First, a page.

Tue, 09 Sep 2003

The Non-problem of Public Goods

Many economics textbooks will talk about the problem of provisioning public goods. A public good is one which cannot be provided to one without being provided to all. Clean air is considered by many to be a public good. Public parks are also a public good. The thought is that the market cannot supply public goods, because there is no way to charge a price for the provisioning of the good.

Balderdash.

The classic example, used by many to justify government intervention in the economy, are lighthouses. If the light is to be provided to one ship, it must be provided to all. And yet ... in England many lighthouses were constructed and operated using private funds. The owners of harbor properties formed a voluntary association with the purpose of improving the harbor. This group could build jetties, breakwaters, and yes, lighthouses. As a group, they benefit from ship's ability to find and successfully navigate its way into the harbor.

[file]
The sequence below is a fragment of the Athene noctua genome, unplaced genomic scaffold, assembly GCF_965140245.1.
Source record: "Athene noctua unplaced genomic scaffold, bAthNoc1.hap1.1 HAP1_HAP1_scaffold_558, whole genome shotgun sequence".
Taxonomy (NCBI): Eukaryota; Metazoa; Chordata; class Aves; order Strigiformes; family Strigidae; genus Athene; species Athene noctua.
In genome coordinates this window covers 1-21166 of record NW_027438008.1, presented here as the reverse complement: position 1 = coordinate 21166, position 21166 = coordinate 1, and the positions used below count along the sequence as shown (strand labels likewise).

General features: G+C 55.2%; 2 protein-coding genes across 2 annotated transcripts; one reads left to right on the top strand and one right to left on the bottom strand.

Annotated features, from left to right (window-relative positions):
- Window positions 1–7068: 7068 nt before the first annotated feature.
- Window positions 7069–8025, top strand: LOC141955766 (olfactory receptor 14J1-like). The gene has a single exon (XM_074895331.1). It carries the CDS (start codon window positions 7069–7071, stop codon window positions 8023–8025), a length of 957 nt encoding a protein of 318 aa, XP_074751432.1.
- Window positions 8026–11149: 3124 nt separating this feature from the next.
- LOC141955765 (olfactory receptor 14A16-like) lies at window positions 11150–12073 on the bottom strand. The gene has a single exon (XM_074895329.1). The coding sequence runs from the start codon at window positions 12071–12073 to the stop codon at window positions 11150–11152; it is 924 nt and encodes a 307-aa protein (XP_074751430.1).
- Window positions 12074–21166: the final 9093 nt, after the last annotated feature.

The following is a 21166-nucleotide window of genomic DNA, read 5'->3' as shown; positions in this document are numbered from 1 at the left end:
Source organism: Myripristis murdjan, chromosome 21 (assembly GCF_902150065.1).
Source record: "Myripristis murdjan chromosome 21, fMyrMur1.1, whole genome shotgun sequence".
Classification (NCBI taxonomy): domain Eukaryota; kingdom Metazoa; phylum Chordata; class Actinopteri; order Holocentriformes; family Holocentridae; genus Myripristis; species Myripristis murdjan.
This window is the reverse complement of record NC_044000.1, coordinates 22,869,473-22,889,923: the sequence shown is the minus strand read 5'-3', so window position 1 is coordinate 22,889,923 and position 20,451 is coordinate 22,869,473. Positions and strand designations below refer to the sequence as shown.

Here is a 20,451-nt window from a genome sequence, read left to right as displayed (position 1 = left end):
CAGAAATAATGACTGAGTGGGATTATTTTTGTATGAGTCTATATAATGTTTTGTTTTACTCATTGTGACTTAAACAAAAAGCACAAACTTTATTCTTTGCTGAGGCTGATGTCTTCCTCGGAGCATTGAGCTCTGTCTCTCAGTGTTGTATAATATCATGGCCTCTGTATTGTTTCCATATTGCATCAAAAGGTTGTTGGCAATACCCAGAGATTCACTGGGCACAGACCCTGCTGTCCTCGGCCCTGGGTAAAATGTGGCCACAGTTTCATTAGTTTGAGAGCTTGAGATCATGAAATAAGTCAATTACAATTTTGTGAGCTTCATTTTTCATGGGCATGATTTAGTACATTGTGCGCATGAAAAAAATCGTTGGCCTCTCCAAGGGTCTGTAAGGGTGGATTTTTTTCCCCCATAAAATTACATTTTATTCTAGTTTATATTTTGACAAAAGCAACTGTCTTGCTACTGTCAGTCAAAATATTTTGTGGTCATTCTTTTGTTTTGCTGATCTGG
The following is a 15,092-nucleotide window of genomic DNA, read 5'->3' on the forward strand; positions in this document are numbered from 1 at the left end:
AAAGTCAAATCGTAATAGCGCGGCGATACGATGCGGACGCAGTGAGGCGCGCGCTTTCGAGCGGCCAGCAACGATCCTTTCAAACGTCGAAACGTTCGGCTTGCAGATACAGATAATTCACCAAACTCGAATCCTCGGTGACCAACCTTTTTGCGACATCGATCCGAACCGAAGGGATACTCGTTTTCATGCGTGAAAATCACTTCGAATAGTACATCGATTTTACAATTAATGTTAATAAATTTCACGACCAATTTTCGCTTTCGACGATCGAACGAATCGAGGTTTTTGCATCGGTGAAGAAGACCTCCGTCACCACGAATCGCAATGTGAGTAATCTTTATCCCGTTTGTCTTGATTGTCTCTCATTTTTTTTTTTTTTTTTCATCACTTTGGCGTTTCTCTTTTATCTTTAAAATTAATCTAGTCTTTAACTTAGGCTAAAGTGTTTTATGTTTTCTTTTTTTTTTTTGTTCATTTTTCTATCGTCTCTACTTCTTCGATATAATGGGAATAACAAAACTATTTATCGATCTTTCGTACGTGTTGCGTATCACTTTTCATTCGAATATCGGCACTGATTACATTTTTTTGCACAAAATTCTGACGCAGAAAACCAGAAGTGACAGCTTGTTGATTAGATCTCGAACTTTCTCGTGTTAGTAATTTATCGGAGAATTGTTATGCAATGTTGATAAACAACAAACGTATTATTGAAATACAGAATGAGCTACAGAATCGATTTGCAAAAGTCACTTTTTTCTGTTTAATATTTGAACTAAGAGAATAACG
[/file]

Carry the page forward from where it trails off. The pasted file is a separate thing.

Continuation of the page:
Another example is that of freely copyable software, what we now call Open Source. The thought is that no one would supply open source software because there is no way to monopolize it -- to gain a monopoly price by restricting redistribution. Amazingly, there exist people who still think this is the case, and not just textbook authors who haven't revised their work recently.

So where is the problem? The problem is not strictly in public goods, but instead in a different but overlapping group of goods. I don't know if this group has been named or not. This group has the characteristic that the private gain from its provision is less than the private cost, and yet the public gain is greater than the public cost. Both of these terms have to apply. If the private gain is greater than the private cost, the public need not get involved. If the public cost is greater than the public gain, then public should not get involved.

Open source software, which is technically a public good, does not fall into this category. Private parties produce open source software because they receive or perceive a gain in excess of their costs. The Angry Economist is one of these parties, as a simple web search will show you.

If anybody knows of a name for this category of goods (and services; I get tired of saying "goods and services" all the time), I'd like to hear it.

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